The use of mechanical restraint in a psychiatric setting: an observational study

Nicola Poloni, Marta Ielmini, Ivano Caselli, Giulia Lucca, Celeste Isella, Aldo Emanuele Buzzi, Lucia Rosa Maria Rizzo, Alessandra Gasparini, Giacomo Introini, Camilla Callegari

Department of Medicine and Surgery, Division of Psychiatry, University of Insubria, Varese, Italy


The use of mechanical restraints is a practice used both in hospital and extra-hospital settings. This paper aims to outline the socio-demographic and clinical variables related to physical containment. 


This observational study evaluates data from 65 adult psychiatric inpatients hospitalized at General Hospital Psychiatric Ward in Varese, Northern Italy, from January 2016 to August 2017.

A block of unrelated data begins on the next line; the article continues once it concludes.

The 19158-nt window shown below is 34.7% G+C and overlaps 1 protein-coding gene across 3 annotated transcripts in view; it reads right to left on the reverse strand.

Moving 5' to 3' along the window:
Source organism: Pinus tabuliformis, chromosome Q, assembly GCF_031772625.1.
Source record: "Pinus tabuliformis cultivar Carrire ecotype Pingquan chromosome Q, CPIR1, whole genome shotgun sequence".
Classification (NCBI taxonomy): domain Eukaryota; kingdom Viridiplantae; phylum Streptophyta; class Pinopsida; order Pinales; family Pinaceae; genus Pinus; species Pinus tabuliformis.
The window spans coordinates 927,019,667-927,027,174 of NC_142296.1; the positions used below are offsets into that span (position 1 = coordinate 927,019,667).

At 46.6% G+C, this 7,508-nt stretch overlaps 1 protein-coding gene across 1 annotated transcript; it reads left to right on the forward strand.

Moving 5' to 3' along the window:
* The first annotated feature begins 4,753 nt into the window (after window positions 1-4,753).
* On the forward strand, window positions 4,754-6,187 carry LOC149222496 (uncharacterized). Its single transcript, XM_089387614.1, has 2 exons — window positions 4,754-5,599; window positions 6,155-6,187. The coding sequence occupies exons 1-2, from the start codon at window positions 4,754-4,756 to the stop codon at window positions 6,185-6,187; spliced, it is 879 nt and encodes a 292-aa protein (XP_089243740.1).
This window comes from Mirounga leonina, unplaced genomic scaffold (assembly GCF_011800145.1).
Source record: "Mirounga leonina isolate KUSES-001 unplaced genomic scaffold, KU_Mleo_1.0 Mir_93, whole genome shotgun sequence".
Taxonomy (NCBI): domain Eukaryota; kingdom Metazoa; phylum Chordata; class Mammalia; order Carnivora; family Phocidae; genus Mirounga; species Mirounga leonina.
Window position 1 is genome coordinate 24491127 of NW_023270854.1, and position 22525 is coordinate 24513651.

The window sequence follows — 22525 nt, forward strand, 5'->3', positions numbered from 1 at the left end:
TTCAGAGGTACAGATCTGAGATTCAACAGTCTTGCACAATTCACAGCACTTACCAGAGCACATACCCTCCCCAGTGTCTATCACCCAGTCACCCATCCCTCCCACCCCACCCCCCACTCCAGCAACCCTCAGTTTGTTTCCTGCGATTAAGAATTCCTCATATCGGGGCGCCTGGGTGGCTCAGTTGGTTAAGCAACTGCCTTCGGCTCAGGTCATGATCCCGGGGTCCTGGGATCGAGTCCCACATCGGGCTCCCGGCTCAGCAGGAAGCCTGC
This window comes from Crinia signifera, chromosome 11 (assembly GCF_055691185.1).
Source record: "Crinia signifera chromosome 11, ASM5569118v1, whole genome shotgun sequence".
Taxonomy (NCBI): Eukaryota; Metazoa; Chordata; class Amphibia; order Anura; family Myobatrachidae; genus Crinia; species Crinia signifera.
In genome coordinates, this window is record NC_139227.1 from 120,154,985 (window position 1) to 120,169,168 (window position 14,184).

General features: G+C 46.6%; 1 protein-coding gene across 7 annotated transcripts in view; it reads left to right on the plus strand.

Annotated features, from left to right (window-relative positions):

Patients were found to be mainly males (61.5%), with an average age of 43 years (Tab. I). The main reasons for restraints resulted to be “confusion” (81.5%), followed by “aggression” (61.5%) and “opposition to treatments” (20%). A positive correlation between length of hospitalization and numbers of episodes of restraint was found (Tab. II). Furthermore, a statistically significant correlation between female gender and number of restraints for single hospitalization emerged (p = 0.039) (Tab. III). Schizophrenia spectrum disorder was the most represented diagnosis, accounting for 44.60% of the sample (Tab. IV). 


The study provides an overview on patients’ characteristics and variables related to mechanical restraints. An early identification of these factors can be useful in the management of confused and agitated patients in order to reduce the episodes of restraint.

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